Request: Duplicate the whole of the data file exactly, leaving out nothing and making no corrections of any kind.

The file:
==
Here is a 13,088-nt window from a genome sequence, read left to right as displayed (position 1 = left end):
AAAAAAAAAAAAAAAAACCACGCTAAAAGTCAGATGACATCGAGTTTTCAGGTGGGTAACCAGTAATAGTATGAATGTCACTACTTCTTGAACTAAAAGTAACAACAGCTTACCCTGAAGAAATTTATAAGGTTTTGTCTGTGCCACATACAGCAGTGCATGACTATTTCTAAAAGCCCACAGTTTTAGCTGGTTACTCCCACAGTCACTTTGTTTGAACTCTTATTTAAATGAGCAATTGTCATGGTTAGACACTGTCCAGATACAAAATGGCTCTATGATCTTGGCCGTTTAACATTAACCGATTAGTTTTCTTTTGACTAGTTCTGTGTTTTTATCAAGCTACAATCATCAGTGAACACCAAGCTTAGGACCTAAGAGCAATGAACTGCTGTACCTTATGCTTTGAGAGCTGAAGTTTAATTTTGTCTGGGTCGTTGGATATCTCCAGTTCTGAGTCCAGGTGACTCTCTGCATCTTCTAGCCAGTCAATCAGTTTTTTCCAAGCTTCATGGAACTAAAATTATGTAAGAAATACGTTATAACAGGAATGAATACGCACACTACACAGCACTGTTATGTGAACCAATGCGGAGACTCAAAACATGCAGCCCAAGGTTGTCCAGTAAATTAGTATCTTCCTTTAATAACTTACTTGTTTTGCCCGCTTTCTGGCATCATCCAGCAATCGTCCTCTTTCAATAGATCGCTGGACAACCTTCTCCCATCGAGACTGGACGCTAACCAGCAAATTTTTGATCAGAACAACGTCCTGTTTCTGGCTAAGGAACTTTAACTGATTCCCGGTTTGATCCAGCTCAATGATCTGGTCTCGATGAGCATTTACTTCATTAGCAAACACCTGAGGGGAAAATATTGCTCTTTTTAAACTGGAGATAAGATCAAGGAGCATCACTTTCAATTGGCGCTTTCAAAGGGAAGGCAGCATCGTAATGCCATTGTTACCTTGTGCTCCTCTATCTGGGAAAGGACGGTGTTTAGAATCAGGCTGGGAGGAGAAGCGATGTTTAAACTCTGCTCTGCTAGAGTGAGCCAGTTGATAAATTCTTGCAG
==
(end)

Here is a 13,088-nt window from a genome sequence, read left to right as displayed (position 1 = left end):
AAAAAAAAAAAAAAAAACCACGCTAAAAGTCAGATGACATCGAGTTTTCAGGTGGGTAACCAGTAATAGTATGAATGTCACTACTTCTTGAACTAAAAGTAACAACAGCTTACCCTGAAGAAATTTATAAGGTTTTGTCTGTGCCACATACAGCAGTGCATGACTATTTCTAAAAGCCCACAGTTTTAGCTGGTTACTCCCACAGTCACTTTGTTTGAACTCTTATTTAAATGAGCAATTGTCATGGTTAGACACTGTCCAGATACAAAATGGCTCTATGATCTTGGCCGTTTAACATTAACCGATTAGTTTTCTTTTGACTAGTTCTGTGTTTTTATCAAGCTACAATCATCAGTGAACACCAAGCTTAGGACCTAAGAGCAATGAACTGCTGTACCTTATGCTTTGAGAGCTGAAGTTTAATTTTGTCTGGGTCGTTGGATATCTCCAGTTCTGAGTCCAGGTGACTCTCTGCATCTTCTAGCCAGTCAATCAGTTTTTTCCAAGCTTCATGGAACTAAAATTATGTAAGAAATACGTTATAACAGGAATGAATACGCACACTACACAGCACTGTTATGTGAACCAATGCGGAGACTCAAAACATGCAGCCCAAGGTTGTCCAGTAAATTAGTATCTTCCTTTAATAACTTACTTGTTTTGCCCGCTTTCTGGCATCATCCAGCAATCGTCCTCTTTCAATAGATCGCTGGACAACCTTCTCCCATCGAGACTGGACGCTAACCAGCAAATTTTTGATCAGAACAACGTCCTGTTTCTGGCTAAGGAACTTTAACTGATTCCCGGTTTGATCCAGCTCAATGATCTGGTCTCGATGAGCATTTACTTCATTAGCAAACACCTGAGGGGAAAATATTGCTCTTTTTAAACTGGAGATAAGATCAAGGAGCATCACTTTCAATTGGCGCTTTCAAAGGGAAGGCAGCATCGTAATGCCATTGTTACCTTGTGCTCCTCTATCTGGGAAAGGACGGTGTTTAGAATCAGGCTGGGAGGAGAAGCGATGTTTAAACTCTGCTCTGCTAGAGTGAGCCAGTTGATAAATTCTTGCAG